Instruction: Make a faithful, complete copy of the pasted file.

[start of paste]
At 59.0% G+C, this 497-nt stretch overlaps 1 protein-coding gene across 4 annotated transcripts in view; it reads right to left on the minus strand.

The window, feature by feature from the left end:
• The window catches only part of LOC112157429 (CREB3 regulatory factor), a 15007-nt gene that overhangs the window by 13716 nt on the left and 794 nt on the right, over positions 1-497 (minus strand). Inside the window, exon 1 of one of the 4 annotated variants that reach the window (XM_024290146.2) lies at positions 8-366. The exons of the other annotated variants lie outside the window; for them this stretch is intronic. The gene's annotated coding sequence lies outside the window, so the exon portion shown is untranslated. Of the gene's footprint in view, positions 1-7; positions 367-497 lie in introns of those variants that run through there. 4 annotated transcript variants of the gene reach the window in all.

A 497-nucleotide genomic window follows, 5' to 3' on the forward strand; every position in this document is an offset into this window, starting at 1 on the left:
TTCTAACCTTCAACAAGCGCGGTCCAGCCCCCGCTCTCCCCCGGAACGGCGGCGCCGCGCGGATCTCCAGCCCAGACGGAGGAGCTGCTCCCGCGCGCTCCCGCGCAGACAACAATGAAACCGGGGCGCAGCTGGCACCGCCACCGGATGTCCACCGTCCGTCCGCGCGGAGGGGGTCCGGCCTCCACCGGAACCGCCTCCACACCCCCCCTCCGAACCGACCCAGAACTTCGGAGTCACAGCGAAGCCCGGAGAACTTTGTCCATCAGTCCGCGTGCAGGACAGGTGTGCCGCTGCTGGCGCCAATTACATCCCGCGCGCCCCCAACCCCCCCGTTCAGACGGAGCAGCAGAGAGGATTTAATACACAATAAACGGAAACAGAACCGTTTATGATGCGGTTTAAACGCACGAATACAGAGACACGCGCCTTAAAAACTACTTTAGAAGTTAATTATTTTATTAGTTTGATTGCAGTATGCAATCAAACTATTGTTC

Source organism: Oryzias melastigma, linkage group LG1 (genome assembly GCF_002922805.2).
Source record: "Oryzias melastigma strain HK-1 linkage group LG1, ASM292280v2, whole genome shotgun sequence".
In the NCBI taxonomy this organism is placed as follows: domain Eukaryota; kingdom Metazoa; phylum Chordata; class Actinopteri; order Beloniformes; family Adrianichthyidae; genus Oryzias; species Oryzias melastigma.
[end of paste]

At 59.0% G+C, this 497-nt stretch overlaps 1 protein-coding gene across 4 annotated transcripts in view; it reads right to left on the minus strand.

The window, feature by feature from the left end:
• The window catches only part of LOC112157429 (CREB3 regulatory factor), a 15007-nt gene that overhangs the window by 13716 nt on the left and 794 nt on the right, over positions 1-497 (minus strand). Inside the window, exon 1 of one of the 4 annotated variants that reach the window (XM_024290146.2) lies at positions 8-366. The exons of the other annotated variants lie outside the window; for them this stretch is intronic. The gene's annotated coding sequence lies outside the window, so the exon portion shown is untranslated. Of the gene's footprint in view, positions 1-7; positions 367-497 lie in introns of those variants that run through there. 4 annotated transcript variants of the gene reach the window in all.

A 497-nucleotide genomic window follows, 5' to 3' on the forward strand; every position in this document is an offset into this window, starting at 1 on the left:
TTCTAACCTTCAACAAGCGCGGTCCAGCCCCCGCTCTCCCCCGGAACGGCGGCGCCGCGCGGATCTCCAGCCCAGACGGAGGAGCTGCTCCCGCGCGCTCCCGCGCAGACAACAATGAAACCGGGGCGCAGCTGGCACCGCCACCGGATGTCCACCGTCCGTCCGCGCGGAGGGGGTCCGGCCTCCACCGGAACCGCCTCCACACCCCCCCTCCGAACCGACCCAGAACTTCGGAGTCACAGCGAAGCCCGGAGAACTTTGTCCATCAGTCCGCGTGCAGGACAGGTGTGCCGCTGCTGGCGCCAATTACATCCCGCGCGCCCCCAACCCCCCCGTTCAGACGGAGCAGCAGAGAGGATTTAATACACAATAAACGGAAACAGAACCGTTTATGATGCGGTTTAAACGCACGAATACAGAGACACGCGCCTTAAAAACTACTTTAGAAGTTAATTATTTTATTAGTTTGATTGCAGTATGCAATCAAACTATTGTTC

Source organism: Oryzias melastigma, linkage group LG1 (genome assembly GCF_002922805.2).
Source record: "Oryzias melastigma strain HK-1 linkage group LG1, ASM292280v2, whole genome shotgun sequence".
In the NCBI taxonomy this organism is placed as follows: domain Eukaryota; kingdom Metazoa; phylum Chordata; class Actinopteri; order Beloniformes; family Adrianichthyidae; genus Oryzias; species Oryzias melastigma.